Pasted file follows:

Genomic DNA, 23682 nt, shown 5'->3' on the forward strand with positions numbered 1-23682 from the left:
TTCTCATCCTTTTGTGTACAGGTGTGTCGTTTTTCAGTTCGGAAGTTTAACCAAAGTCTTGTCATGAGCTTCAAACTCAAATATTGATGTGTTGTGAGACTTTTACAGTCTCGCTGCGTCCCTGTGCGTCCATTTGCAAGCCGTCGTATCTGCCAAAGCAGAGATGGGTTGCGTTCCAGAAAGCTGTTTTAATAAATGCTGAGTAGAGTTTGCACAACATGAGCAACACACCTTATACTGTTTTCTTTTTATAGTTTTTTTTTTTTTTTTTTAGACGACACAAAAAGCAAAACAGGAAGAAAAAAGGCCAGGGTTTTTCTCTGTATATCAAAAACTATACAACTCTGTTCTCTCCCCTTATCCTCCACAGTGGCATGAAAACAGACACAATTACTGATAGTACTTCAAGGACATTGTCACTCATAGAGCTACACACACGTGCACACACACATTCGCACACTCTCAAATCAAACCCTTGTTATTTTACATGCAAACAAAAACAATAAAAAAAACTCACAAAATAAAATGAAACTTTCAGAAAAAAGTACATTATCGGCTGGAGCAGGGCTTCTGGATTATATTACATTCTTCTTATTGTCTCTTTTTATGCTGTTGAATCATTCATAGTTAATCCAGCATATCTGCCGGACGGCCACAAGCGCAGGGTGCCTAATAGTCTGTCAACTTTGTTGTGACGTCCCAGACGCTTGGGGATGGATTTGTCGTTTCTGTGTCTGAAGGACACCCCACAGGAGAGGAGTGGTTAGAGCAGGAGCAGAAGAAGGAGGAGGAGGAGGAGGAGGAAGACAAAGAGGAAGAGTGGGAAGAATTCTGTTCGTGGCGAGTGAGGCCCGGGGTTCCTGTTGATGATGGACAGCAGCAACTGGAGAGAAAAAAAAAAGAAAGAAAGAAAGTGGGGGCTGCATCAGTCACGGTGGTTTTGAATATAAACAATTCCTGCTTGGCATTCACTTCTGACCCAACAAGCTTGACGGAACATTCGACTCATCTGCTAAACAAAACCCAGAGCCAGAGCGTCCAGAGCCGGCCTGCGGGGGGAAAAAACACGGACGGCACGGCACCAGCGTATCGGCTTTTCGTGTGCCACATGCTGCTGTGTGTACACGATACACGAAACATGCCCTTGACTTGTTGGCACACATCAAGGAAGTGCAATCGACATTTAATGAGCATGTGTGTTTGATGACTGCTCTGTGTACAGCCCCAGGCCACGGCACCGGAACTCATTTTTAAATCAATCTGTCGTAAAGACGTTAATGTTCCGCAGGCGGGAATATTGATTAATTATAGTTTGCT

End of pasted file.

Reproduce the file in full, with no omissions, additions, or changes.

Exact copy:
Genomic DNA, 23682 nt, shown 5'->3' on the forward strand with positions numbered 1-23682 from the left:
TTCTCATCCTTTTGTGTACAGGTGTGTCGTTTTTCAGTTCGGAAGTTTAACCAAAGTCTTGTCATGAGCTTCAAACTCAAATATTGATGTGTTGTGAGACTTTTACAGTCTCGCTGCGTCCCTGTGCGTCCATTTGCAAGCCGTCGTATCTGCCAAAGCAGAGATGGGTTGCGTTCCAGAAAGCTGTTTTAATAAATGCTGAGTAGAGTTTGCACAACATGAGCAACACACCTTATACTGTTTTCTTTTTATAGTTTTTTTTTTTTTTTTTTAGACGACACAAAAAGCAAAACAGGAAGAAAAAAGGCCAGGGTTTTTCTCTGTATATCAAAAACTATACAACTCTGTTCTCTCCCCTTATCCTCCACAGTGGCATGAAAACAGACACAATTACTGATAGTACTTCAAGGACATTGTCACTCATAGAGCTACACACACGTGCACACACACATTCGCACACTCTCAAATCAAACCCTTGTTATTTTACATGCAAACAAAAACAATAAAAAAAACTCACAAAATAAAATGAAACTTTCAGAAAAAAGTACATTATCGGCTGGAGCAGGGCTTCTGGATTATATTACATTCTTCTTATTGTCTCTTTTTATGCTGTTGAATCATTCATAGTTAATCCAGCATATCTGCCGGACGGCCACAAGCGCAGGGTGCCTAATAGTCTGTCAACTTTGTTGTGACGTCCCAGACGCTTGGGGATGGATTTGTCGTTTCTGTGTCTGAAGGACACCCCACAGGAGAGGAGTGGTTAGAGCAGGAGCAGAAGAAGGAGGAGGAGGAGGAGGAGGAAGACAAAGAGGAAGAGTGGGAAGAATTCTGTTCGTGGCGAGTGAGGCCCGGGGTTCCTGTTGATGATGGACAGCAGCAACTGGAGAGAAAAAAAAAAGAAAGAAAGAAAGTGGGGGCTGCATCAGTCACGGTGGTTTTGAATATAAACAATTCCTGCTTGGCATTCACTTCTGACCCAACAAGCTTGACGGAACATTCGACTCATCTGCTAAACAAAACCCAGAGCCAGAGCGTCCAGAGCCGGCCTGCGGGGGGAAAAAACACGGACGGCACGGCACCAGCGTATCGGCTTTTCGTGTGCCACATGCTGCTGTGTGTACACGATACACGAAACATGCCCTTGACTTGTTGGCACACATCAAGGAAGTGCAATCGACATTTAATGAGCATGTGTGTTTGATGACTGCTCTGTGTACAGCCCCAGGCCACGGCACCGGAACTCATTTTTAAATCAATCTGTCGTAAAGACGTTAATGTTCCGCAGGCGGGAATATTGATTAATTATAGTTTGCT